Targeted Japanese airfields and environs
On that fateful day, some 144 or more P-51s from the three Iwo Jima groups had taken to the air. Flying at 10,000 feet about 370 miles north of Iwo they ran into a weather front, the likes of which one might encounter only in the Western Pacific. Perceived to be a far greater enemy than the Japanese air force, this storm cost the lives of 24 pilots and the loss of at least 27 aircraft. Not counting some which had aborted the mission and returned to home base earlier, fewer than 100 Mustangs made it back home. Only about 27 of the 144 Mustangs launched from Iwo Jima on that day got through the storm and flew on to Honshu to complete the mission.
As we attempted to avoid the storm on July 28, we finally found our way around the storm and headed once again for Iwo. The official record says we landed at 1641 hours, a total flight time of eight hours and 12 minutes. Notwithstanding the mission summary, this pilot's AF Form 5 (flight record) reflects a flight time of eight hours and 45 minutes. It may not be in the Guinness Book of Records, but it surely approaches being the longest combat flight recorded by any fighter aircraft in World War II.
There is an interesting footnote to this account. Flight Officer Lon M. "Joe" Todd of Rome, GA, had become separated from the main body of aircraft either during the ground strikes over Japan or when we were scrambling around to get out of the storm. When I discovered he was missing, I thought, Poor Joe. He'll be down in the 'drink'! I prayed he would be rescued. But, to my surprise, when we arrived hack at Iwo Jima, there waiting alongside his Mustang to welcome us home was none other than Joe Todd. Joe said that after being separated from the flight, he could think of nothing better than to keep the heading on our charts. By dead reckoning, he had achieved the near impossible. He had found Iwo Jima as if guided by the hand of God. Why not?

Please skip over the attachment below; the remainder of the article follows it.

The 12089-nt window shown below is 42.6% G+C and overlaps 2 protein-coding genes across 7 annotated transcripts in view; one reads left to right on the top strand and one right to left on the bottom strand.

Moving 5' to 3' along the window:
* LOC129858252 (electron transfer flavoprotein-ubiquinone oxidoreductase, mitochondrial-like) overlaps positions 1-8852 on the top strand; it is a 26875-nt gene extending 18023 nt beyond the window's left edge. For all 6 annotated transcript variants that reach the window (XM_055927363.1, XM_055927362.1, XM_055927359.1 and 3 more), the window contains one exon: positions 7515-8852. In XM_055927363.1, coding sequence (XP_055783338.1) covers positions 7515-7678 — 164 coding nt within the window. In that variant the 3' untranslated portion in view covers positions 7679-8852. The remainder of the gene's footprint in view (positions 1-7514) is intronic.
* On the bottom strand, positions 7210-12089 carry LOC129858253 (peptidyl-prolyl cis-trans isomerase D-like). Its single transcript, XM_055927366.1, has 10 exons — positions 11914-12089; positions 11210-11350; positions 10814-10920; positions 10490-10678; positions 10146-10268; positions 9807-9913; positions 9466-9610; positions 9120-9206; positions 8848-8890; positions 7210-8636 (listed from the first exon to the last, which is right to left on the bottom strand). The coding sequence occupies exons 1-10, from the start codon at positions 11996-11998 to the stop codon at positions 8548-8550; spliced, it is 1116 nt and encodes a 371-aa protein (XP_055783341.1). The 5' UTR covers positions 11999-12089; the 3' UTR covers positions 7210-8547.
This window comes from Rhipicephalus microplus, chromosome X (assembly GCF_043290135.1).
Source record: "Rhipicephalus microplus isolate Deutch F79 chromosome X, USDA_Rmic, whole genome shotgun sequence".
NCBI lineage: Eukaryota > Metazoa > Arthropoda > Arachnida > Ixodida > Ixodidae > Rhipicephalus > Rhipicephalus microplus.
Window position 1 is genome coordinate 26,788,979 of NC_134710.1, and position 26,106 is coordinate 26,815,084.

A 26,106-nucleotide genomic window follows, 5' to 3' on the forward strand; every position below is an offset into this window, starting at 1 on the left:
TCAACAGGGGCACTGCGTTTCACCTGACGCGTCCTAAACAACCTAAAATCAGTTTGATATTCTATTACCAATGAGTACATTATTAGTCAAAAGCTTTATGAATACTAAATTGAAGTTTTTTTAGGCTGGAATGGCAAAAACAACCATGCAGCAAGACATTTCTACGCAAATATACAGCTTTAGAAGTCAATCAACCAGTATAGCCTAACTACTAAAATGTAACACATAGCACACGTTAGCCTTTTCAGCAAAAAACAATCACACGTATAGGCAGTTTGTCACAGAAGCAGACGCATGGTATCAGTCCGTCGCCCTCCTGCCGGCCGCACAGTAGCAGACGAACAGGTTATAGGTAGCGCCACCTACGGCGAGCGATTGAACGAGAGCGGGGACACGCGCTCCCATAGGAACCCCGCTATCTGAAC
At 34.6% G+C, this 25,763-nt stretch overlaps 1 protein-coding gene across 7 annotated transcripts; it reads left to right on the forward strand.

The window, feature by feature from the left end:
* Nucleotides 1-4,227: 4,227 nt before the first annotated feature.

The 506th Fighter Group arrived on Iwo Jima on May 11, 1945. Until war's end, August 15, 1945, the Group logged eight short-range missions, all against the Bonin Islands, and 25 very-long-range (VLR) missions. Six of the VLR missions were for B-29 escort. Nineteen were for sweeps, seeking targets of opportunity, ground attacks on airfields and other strategic targets and/or to fly top cover for other fighters on the attack.
The 26th day of July 1945 was just another day as I climbed away from Iwo Jima in tight formation as one of a squadron of 16 single seat P-51 Mustang fighters headed for the heart of the Japanese Empire on a strafing run during the closing days of World War II. Heavy with fuel, we loosened up our tight formation and settled down for a long 3 hour, 600 mile, over-water flight, that would take us to Tokyo or if we didn't get lost in bad weather or the engine didn't quit before we got there. Since navigation equipment was sparse in a single seat fighter, we depended on a B-29 bomber to guide us to Japan and to circle off shore and bring us home.